The proof is in the budgeting

December 17, 2014

When we last discussed Representative Andy Harris it was in the wake of an editorial he published in the NYT. It consisted of a call to put hard targets on the NIH for reducing the average age of the first R01, standard Golden Fleece style carping about frivolous research projects and a $700M “tap” of the NIH budget. I speculated that this last was the real target because the “tap” is money appropriated to the NIH that then goes to “program evaluation” and the AHRQ. There is the possibility that this is a covert attack on the ACA (“Obamacare”).

The recent appropriation to the NIH passed by the Congress is interesting because it addresses these three issues. According to Jocelyn Kaiser at ScienceInsider:

The report also directs NIH to pay more attention to the age at which new NIH investigators receive their first research grant… but lacks that specific target.

So toothless verbiage, but no more.

Lawmakers also address a perennial concern: that the amount NIH spends on specific diseases doesn’t take into account the burden that disease creates or death rates. The report “urges NIH to ensure research dollars are invested in areas in which American lives may be improved.” It also tells NIH “to prioritize Federal funds for medical research over outreach and education,”

“urges”. Again, this is totally impotent. Two strikes on Rep Harris.

One recent concern about NIH’s budget—that each year some money is skimmed off for other Department of Health and Human Services (HHS) agencies—is remedied in the bill. It says that the $700 million that NIH is set to contribute to the “tap” this year will come back as $715 million for the agency.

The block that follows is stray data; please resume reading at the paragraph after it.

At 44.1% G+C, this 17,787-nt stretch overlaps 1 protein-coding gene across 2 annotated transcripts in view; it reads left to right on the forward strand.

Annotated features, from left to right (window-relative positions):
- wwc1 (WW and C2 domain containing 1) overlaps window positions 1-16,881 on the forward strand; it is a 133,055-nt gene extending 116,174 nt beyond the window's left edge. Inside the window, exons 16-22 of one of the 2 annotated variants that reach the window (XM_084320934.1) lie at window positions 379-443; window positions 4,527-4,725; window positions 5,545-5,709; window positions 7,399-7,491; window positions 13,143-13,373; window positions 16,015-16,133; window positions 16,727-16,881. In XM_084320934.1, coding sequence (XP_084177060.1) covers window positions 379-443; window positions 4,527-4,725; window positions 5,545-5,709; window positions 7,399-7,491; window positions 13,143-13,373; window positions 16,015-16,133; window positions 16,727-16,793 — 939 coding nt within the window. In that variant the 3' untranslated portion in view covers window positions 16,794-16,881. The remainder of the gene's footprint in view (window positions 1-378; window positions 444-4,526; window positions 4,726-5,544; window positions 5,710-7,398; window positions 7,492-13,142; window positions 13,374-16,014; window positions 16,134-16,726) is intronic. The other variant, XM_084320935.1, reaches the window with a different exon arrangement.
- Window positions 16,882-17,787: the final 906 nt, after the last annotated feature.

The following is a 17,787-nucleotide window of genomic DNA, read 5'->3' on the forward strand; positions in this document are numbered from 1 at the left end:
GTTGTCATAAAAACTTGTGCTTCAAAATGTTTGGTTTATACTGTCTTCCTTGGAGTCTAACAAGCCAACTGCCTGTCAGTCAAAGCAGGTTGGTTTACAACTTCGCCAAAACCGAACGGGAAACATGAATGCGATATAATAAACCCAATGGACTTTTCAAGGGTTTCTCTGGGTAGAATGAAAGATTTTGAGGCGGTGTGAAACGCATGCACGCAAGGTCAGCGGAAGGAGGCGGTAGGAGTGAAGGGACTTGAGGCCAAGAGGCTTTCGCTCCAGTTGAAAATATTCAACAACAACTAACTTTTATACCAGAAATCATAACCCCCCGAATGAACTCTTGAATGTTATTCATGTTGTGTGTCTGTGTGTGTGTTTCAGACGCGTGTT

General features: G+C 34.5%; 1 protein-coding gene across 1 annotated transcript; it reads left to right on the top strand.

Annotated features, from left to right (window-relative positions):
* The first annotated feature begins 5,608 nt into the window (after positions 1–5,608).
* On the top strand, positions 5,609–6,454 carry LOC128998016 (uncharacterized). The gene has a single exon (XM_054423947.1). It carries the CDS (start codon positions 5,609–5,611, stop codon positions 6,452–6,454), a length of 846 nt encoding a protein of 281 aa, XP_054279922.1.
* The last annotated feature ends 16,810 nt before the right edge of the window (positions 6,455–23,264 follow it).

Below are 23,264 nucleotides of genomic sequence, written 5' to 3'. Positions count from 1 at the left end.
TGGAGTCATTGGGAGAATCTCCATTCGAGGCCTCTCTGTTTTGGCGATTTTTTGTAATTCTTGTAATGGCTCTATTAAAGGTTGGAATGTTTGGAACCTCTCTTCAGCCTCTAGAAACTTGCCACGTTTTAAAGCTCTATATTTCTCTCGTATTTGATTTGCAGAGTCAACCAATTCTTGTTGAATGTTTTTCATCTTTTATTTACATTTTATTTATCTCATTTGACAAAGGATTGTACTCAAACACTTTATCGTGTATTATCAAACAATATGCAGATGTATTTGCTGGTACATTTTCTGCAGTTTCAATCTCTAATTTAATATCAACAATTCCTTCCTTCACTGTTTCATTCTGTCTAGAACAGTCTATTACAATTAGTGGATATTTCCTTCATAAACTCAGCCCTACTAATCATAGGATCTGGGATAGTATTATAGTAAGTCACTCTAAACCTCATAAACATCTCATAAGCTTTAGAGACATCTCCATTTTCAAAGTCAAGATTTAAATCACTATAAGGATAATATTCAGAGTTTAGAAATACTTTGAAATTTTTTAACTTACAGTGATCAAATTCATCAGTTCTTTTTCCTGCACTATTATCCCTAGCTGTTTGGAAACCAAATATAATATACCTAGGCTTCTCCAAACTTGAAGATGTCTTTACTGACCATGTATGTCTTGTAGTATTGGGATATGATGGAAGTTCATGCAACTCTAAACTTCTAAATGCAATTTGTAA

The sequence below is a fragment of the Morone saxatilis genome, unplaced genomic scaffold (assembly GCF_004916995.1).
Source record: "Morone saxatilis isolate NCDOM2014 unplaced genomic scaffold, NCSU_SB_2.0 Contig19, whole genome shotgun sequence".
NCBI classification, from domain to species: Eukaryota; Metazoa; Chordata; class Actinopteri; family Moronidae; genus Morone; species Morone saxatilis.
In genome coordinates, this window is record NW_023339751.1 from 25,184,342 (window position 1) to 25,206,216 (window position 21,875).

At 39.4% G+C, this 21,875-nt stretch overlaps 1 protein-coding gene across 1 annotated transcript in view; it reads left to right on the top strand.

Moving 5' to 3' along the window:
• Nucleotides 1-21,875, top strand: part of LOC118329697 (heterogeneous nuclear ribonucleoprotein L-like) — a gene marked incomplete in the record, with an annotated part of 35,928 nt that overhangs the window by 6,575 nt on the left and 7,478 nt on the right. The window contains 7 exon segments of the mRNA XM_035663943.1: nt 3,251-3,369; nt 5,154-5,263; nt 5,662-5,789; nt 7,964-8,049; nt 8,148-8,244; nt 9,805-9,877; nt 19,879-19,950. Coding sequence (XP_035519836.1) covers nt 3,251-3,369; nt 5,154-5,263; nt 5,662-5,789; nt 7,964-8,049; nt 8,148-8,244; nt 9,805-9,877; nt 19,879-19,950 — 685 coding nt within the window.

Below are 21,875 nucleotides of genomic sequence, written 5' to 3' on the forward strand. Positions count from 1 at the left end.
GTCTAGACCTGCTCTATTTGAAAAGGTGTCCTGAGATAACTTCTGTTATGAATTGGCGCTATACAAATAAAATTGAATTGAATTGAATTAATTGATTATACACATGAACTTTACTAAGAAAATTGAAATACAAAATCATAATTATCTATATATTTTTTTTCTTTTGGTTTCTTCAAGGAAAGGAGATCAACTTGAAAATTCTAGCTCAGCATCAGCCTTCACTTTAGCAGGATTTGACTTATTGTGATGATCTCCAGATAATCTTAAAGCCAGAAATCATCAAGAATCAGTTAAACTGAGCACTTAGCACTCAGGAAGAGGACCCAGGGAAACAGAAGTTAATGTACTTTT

Well that seems like Rep Harris got a win on the tap, no? And his goal was what again?

For one thing, we need to eliminate a budget gimmick, known as the “tap,” that allows the Department of Health and Human Services to shift money out of the N.I.H. budget into other department efforts. The N.I.H. lost $700 million to the “tap” in 2013 alone. Instead, the money should be placed under the control of the N.I.H. director, with an explicit instruction that it go to young investigators as a supplement to money already being spent. If we don’t force the N.I.H. to spend it on young investigators, history has shown that the agency won’t.

“lost”. “supplement to money already being spent”. This creates the strong impression that Rep Harris was trying to increase the NIH budget by $700M. And yet. The overall NIH appropriation only increased by $150M.

So in point of fact Rep Harris took three strikes.

Or so it appears.

Of course, if his agenda was to go after those agencies that received their support from the tap, perhaps he didn’t strike out after all. We’ll have to see if those agencies got all their money in this budget and, more importantly, if they remain this way in subsequent years. It is not impossible that breaking the previous recipients of the “tap” down into individual line items in the budget will allow them to be eliminated one by one.

One thing is for sure, Rep Harris didn’t do anything concrete to help out the young investigator issue at the NIH in this budget appropriation.

UPDATE: Actually I screwed this up. If there is no net decrease in the budget and the NIH no longer loses $700M to the tap obligations, I guess this is a net gain. My bad.


December 17, 2014

The paper I am working on.

The paper I should be working on as my top priority.

The paper I can’t wait to work on once the last bit of data we are waiting for arrive.

The paper I shouldn’t bother working on until one of the manuscripts under review comes back with comments.

Only two of these refer to the same manuscript.

Thought of the Day

December 17, 2014

This blog is as much about succeeding in the world as we find it as it is about complaining about the bad things.